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Blogging a crystal structure a day in 2014

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Sara Callori

Buckminsterfullerene a.k.a. Buckyballs a.k.a. C60

What does it look like?

Image generated by the VESTA (Visualisation for Electronic and STructual analysis) software http://jp-minerals.org/vesta/en/

Image generated by the VESTA (Visualisation for Electronic and STructual analysis) software http://jp-minerals.org/vesta/en/

What is it?

What looks like a soccer ball but has a lot more in common with a diamond? That would be buckminsterfullerene, the carbon structure shown above. With a chemical formula of C60 and a catchy nickname (the bucky-ball) this carbon structure is made up of twenty hexagons and twelve pentagons, which form a truncated icosahedron. Since buckyballs are empty in the middle, they can be used as "atomic shrink wrap", where a different atom is placed in the center of the C60 cage, which can then be "shrunk" by laser pulses to trap the atom. Like graphite, buckminsterfullerene is a sort mater, however, under pressure it transforms into a superhard structure which can even indent diamonds.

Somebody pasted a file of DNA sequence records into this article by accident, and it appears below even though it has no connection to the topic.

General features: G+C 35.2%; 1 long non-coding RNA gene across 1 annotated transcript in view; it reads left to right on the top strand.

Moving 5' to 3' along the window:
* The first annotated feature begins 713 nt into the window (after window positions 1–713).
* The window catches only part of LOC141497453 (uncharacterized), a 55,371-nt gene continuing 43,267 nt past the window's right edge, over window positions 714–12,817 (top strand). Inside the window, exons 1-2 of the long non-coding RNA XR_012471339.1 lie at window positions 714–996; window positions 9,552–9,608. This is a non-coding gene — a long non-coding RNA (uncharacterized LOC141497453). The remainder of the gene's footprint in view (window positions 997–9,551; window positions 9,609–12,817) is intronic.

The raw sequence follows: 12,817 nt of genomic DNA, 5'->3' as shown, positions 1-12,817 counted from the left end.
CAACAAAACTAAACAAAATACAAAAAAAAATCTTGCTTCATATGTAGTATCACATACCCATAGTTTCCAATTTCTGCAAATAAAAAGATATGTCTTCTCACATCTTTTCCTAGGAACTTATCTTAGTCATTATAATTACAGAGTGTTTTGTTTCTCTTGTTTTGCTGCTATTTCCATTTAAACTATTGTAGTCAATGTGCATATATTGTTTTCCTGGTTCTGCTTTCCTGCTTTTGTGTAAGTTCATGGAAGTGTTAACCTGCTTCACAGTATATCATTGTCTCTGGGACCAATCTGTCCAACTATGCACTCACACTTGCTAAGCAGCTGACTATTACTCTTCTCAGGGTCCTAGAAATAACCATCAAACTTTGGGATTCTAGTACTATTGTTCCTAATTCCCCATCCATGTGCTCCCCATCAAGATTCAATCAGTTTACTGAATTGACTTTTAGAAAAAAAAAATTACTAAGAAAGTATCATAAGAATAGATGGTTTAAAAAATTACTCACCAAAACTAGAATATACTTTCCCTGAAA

Where did the structure come from?

Buckyballs were first synthesized in the 1980's by Robert Curl, Harold Kroto, and Richard Smalley. The structure was named after architect Buckminster Fuller, who was well-known for designing geodesic domes. Their work was awarded the 1996 Nobel Prize in Chemistry. The structure is #9011073 on the Crystallography Open Database.

Tags: buckyballs   carbon   Nobel Prize